Mobility is one of those areas of IT that most people believe is mainstream. The explosion of smartphones, tablets and laptops has led to a workforce that is more likely to work out of the office than in the office. This is not just an issue for in-house developers but also for commercial software companies as well.
The most obvious problem for many is that of websites. They display poorly on small screens, the User Interface (UI) is clumsy and graphics can take a long time to load. A significant percentage of cloud-based applications are not designed with a mobile first approach. Many software vendors have simply shoehorned their applications onto the cloud and this is shown in the UI of their mobile clients. The biggest problem is with in-house applications as development teams lack the key skills to write mobile applications and often have no budget to retrain their developers.
Mobility is no longer an option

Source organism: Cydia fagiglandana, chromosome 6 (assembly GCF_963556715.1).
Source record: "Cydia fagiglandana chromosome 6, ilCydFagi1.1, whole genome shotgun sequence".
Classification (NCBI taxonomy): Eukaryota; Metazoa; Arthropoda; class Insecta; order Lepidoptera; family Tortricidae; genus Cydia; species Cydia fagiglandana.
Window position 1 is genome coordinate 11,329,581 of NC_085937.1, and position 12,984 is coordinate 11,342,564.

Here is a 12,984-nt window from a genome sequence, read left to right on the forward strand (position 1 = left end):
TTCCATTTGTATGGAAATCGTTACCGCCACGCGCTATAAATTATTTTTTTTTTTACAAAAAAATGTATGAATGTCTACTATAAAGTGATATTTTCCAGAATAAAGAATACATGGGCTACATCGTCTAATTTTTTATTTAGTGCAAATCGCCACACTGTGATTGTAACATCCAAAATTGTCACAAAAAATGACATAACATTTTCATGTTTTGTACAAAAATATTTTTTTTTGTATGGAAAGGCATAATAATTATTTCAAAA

Google has forced the hand of many website owners by giving those sites that are mobile friendly higher rankings. For many, this is long overdue and it is surprising how many corporate and commercial websites still fail basic mobility and disability checks.
A new survey conducted by OutSystems and TechValidate shows that business owners are starting to realise that they need to drive change, not just expect it to happen. The survey results which can be downloaded here (registration required) looked at what critical business functionality for apps businesses wanted this year. It also looked at the mobile architectures likely to be used and the type of apps that enterprises plan to build during 2015.
Mobile heads the business functionality requirements
When asked about what functionality was critical for apps being delivered in 2015 the responses were mixed. The top five requirements are:
- 30% want websites/portals that are mobile-friendly
- 16% expect to be focused on the integration of disparate systems/data sources
- 13% wanted mobile apps
- 11% are focused on modernising legacy systems
- 10% intend to replace legacy systems
Although better mobile support for websites and portals is seen as a key priority, it is interesting that mobile apps are less important that integrating the application sprawl companies are suffering from. According to analyst firm Creative Intellect Consulting (CIC): “A significant part of that sprawl has been created by the explosion of cloud-based systems that have been purchased by business users outside of the control of IT departments.